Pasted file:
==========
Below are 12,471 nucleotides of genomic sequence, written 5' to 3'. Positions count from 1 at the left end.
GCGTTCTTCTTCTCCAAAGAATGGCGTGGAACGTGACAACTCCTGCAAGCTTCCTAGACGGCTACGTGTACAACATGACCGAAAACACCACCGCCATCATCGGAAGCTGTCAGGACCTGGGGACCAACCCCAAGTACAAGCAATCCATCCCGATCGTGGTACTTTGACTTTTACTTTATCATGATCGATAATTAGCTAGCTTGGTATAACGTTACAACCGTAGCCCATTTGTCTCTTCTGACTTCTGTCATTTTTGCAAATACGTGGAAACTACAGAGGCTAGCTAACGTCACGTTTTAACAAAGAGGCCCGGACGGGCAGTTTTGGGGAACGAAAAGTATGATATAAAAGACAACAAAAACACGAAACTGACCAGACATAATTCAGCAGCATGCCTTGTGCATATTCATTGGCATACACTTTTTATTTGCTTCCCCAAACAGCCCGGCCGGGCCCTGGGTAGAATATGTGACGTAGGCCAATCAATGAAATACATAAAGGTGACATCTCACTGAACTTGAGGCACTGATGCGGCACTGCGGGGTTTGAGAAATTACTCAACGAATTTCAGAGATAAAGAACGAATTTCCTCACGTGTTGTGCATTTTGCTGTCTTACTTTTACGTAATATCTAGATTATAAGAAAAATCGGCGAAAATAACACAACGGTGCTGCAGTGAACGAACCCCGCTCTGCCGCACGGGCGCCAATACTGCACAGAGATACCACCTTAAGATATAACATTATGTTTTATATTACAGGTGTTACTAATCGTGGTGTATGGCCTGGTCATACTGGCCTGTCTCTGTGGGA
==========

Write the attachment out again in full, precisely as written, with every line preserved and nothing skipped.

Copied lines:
Below are 12,471 nucleotides of genomic sequence, written 5' to 3'. Positions count from 1 at the left end.
GCGTTCTTCTTCTCCAAAGAATGGCGTGGAACGTGACAACTCCTGCAAGCTTCCTAGACGGCTACGTGTACAACATGACCGAAAACACCACCGCCATCATCGGAAGCTGTCAGGACCTGGGGACCAACCCCAAGTACAAGCAATCCATCCCGATCGTGGTACTTTGACTTTTACTTTATCATGATCGATAATTAGCTAGCTTGGTATAACGTTACAACCGTAGCCCATTTGTCTCTTCTGACTTCTGTCATTTTTGCAAATACGTGGAAACTACAGAGGCTAGCTAACGTCACGTTTTAACAAAGAGGCCCGGACGGGCAGTTTTGGGGAACGAAAAGTATGATATAAAAGACAACAAAAACACGAAACTGACCAGACATAATTCAGCAGCATGCCTTGTGCATATTCATTGGCATACACTTTTTATTTGCTTCCCCAAACAGCCCGGCCGGGCCCTGGGTAGAATATGTGACGTAGGCCAATCAATGAAATACATAAAGGTGACATCTCACTGAACTTGAGGCACTGATGCGGCACTGCGGGGTTTGAGAAATTACTCAACGAATTTCAGAGATAAAGAACGAATTTCCTCACGTGTTGTGCATTTTGCTGTCTTACTTTTACGTAATATCTAGATTATAAGAAAAATCGGCGAAAATAACACAACGGTGCTGCAGTGAACGAACCCCGCTCTGCCGCACGGGCGCCAATACTGCACAGAGATACCACCTTAAGATATAACATTATGTTTTATATTACAGGTGTTACTAATCGTGGTGTATGGCCTGGTCATACTGGCCTGTCTCTGTGGGA